They have a lovely knobbliness on the outside plus the colour, as you can see, is pretty glorious….. As with all squashes you can eat the skin, which is of course packed with fibre, but you’ll need to par-bake without the filling first to get everything cooked to perfection. This procedure can be followed for pretty much any variety of squash and the stuffing is a movable feast so if you don’t have quinoa try brown rice or cous cous, instead of fennel a couple of good sized onions would do fine, pumpkin seeds will easily replace the walnuts and the goat’s cheese can be dismissed and replaced with feta. However…….. the combination below does work very nicely and the caramelized fennel leaves the filling lovely and moist and the lemon sounds a light summery note. The quinoa does its fluffy yet crunchy on top thing that I love and the goat’s cheese goes with everything as do the parsley and walnuts. Give it go – you can make it ahead of time as I did again today when I was doing some bread and reheat later, it doesn’t suffer for it.
Stuffed Crooksneck Squash with quinoa, caramelized fennel, walnuts and goat’s cheese
1 Crooksneck Squash
1/2 cup quinoa
1 medium sized fennel
A handful walnuts
100gr crumbly goat’s cheese
A handful parsley
Well ahead of time (at least an hour or two) soak the quinoa in 3 times or more it’s volume of water. This gets rid of any bitterness and also makes it faster to cook and easier for your body to digest.
When you’re ready to start cooking, cut the squash in two, slicing length-ways down the side. Using a spoon remove the seeds from the centre leaving a nice dip for you to stuff. Rub each half with oil inside and out then rub the inside with a little salt. Place in a baking tray. Pour in 1/4 inch of water and place in a hot oven (Gas mark 5) for 30 minutes and get on with making your filling.
Trim and finely dice your fennel. Heat a generous glug of olive oil in a pan, add the fennel and gently sauté until golden and very tender. While the fennel is cooking, you can prepare the quinoa (if you have any leftovers in the fridge by all means bring them forward – you’ll need about 3/4 cup of the cooked stuff). Drain the quinoa and add 3/4 cup of fresh water and a pinch of salt. Bring to the boil, lower to a simmer and cook gently until all the water has evaporated and the grains are soft and fluffy. This should take about 5 mins. When this is done, take the pot off the heat, stir and set aside to cool.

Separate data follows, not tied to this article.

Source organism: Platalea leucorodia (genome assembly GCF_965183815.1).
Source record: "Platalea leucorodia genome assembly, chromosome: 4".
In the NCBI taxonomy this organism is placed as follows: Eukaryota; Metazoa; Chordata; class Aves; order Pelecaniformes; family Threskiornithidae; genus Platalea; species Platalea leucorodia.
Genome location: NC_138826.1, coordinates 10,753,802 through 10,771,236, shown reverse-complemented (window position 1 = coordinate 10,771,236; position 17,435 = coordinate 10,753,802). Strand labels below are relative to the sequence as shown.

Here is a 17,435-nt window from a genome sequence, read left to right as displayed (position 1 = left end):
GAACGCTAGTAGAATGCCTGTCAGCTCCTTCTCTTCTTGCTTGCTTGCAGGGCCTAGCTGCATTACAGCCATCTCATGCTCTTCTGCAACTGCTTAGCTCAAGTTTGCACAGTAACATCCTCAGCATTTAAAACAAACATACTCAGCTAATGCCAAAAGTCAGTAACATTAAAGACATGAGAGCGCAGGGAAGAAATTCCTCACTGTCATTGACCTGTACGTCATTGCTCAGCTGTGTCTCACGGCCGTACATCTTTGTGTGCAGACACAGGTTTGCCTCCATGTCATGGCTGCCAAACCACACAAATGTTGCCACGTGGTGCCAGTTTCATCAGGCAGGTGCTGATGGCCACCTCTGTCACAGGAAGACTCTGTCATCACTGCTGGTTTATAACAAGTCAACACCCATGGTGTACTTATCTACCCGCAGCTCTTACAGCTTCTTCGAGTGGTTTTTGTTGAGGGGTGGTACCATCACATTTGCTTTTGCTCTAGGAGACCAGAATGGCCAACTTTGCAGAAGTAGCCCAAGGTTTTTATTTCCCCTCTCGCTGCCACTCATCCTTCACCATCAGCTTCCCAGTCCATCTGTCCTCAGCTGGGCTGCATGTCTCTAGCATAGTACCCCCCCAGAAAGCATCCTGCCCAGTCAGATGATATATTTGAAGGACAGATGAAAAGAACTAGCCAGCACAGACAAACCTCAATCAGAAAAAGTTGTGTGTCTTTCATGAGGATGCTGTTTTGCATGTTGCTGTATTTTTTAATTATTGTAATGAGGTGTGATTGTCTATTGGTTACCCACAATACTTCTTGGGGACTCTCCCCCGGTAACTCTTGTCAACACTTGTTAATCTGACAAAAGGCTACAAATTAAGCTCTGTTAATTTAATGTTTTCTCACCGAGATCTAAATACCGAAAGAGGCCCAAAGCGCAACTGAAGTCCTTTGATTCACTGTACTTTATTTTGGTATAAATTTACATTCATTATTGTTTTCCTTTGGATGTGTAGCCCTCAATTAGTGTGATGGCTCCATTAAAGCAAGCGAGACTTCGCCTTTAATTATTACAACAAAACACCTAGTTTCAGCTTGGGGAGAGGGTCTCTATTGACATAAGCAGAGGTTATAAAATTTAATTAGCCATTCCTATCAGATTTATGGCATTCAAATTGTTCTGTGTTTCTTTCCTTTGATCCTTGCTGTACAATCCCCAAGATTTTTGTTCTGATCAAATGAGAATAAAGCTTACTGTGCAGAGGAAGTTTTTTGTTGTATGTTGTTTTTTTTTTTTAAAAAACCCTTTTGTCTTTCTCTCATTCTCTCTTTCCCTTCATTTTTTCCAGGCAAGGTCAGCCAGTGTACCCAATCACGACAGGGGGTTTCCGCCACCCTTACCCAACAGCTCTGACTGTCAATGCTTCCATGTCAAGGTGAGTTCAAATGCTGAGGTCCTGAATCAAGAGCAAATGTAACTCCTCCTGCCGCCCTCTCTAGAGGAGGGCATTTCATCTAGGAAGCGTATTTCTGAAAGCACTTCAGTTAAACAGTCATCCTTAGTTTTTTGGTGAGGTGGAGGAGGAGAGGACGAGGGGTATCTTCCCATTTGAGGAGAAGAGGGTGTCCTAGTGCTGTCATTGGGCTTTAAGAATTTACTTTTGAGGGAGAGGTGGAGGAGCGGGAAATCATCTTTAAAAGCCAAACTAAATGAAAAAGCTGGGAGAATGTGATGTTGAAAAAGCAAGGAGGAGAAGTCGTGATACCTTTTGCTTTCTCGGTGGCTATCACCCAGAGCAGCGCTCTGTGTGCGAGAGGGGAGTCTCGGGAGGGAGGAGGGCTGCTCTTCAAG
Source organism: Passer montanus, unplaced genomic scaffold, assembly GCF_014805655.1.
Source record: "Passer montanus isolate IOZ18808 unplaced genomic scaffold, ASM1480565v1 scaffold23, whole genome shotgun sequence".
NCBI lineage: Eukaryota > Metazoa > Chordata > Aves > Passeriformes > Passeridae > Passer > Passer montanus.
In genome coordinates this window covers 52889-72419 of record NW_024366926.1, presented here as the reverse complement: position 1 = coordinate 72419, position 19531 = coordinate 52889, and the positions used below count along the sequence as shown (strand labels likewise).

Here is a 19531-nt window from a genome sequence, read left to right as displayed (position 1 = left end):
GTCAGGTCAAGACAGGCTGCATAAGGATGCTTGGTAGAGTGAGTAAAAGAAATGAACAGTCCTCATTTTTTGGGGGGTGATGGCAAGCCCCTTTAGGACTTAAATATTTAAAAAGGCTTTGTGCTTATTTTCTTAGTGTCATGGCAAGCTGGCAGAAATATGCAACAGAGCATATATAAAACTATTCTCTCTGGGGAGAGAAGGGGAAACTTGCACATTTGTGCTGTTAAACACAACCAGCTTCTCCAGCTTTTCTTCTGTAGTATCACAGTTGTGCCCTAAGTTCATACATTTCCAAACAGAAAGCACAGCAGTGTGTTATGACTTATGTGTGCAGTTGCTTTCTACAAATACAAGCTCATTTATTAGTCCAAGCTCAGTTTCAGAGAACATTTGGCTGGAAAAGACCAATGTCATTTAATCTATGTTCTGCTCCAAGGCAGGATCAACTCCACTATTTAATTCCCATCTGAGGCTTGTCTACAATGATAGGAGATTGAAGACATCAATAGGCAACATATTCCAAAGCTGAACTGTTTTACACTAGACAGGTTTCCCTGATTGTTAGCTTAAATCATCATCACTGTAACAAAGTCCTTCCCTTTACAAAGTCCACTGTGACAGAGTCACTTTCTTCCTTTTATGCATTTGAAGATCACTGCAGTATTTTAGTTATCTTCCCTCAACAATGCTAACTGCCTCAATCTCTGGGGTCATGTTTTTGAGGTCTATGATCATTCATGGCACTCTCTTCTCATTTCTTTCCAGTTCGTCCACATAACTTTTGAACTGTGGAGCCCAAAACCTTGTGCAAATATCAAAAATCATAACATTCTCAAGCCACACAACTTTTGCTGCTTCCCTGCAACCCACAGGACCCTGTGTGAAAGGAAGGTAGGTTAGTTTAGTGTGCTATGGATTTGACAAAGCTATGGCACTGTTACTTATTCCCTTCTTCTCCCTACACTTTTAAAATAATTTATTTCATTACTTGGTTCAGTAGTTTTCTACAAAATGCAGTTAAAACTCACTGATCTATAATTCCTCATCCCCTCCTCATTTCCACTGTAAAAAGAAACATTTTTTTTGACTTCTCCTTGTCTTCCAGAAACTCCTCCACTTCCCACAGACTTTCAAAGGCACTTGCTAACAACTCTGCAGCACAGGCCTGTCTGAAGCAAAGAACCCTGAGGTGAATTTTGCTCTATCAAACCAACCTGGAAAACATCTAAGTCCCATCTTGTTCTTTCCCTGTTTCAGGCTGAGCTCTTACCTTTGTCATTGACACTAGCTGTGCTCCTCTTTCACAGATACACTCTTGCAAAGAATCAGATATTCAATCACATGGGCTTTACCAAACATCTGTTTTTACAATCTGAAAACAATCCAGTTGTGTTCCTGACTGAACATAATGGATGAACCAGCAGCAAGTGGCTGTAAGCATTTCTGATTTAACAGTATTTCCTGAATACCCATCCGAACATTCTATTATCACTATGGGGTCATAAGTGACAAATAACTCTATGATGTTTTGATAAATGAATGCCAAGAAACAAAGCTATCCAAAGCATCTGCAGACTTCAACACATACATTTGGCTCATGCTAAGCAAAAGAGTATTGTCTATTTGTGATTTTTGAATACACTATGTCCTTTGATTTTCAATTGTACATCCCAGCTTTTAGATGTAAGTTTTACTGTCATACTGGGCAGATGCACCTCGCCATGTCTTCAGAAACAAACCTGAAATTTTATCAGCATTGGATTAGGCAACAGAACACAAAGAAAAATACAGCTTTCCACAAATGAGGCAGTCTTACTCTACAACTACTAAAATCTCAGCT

Roughly chop the walnuts and more finely chop the parsley. Add these both to the quinoa. Stir in the fennel. Grate in about half of the lemon rind taking care to avoid the pith. Squeeze in the juice of about half the lemon. Crumble the goat’s cheese and add that to the mix along with plenty of freshly ground black pepper and a little salt.
When the squash is ready take it out of the oven and divide the stuffing between the 2 halves. Return to the oven and bake for a further 15 minutes.
Eat with a green salad – Marc Michel’s gorgeous lettuce or spinach and some toasted pumpkin seeds would be perfect. Lunch is served 🙂
Can’t find quinoa? We’ve got it and bring it with your veggies next week. Order here and this wonder grain(more amino acids than you can shake a stick at!) is yours.
Have a brilliant week,
August 9, 2013
High summer means basil and while sometimes our homegrown stuff doesn’t get enough sun to compete with its Italian cousins this year that’s not a problem – Yay!!! It’s hard to resist making pesto the first time I get basil each year(I hate the stuff in jars) so that’s what I did last night. To get over the pine-nuts costing more than gold problem, I used toasted sunflower seeds instead and they were just grand (and way more local as pine nuts usually seem to come from China which seems like a long way to me). Obviously pasta pesto makes a grand dinner in itself and it was hilarious watching not so baby (18 months already!!!!)Lee shoveling spaghetti into his mouth like a walrus last night but basil is a natural bedfellow for this season’s peaches so I couldn’t resist a salad as well.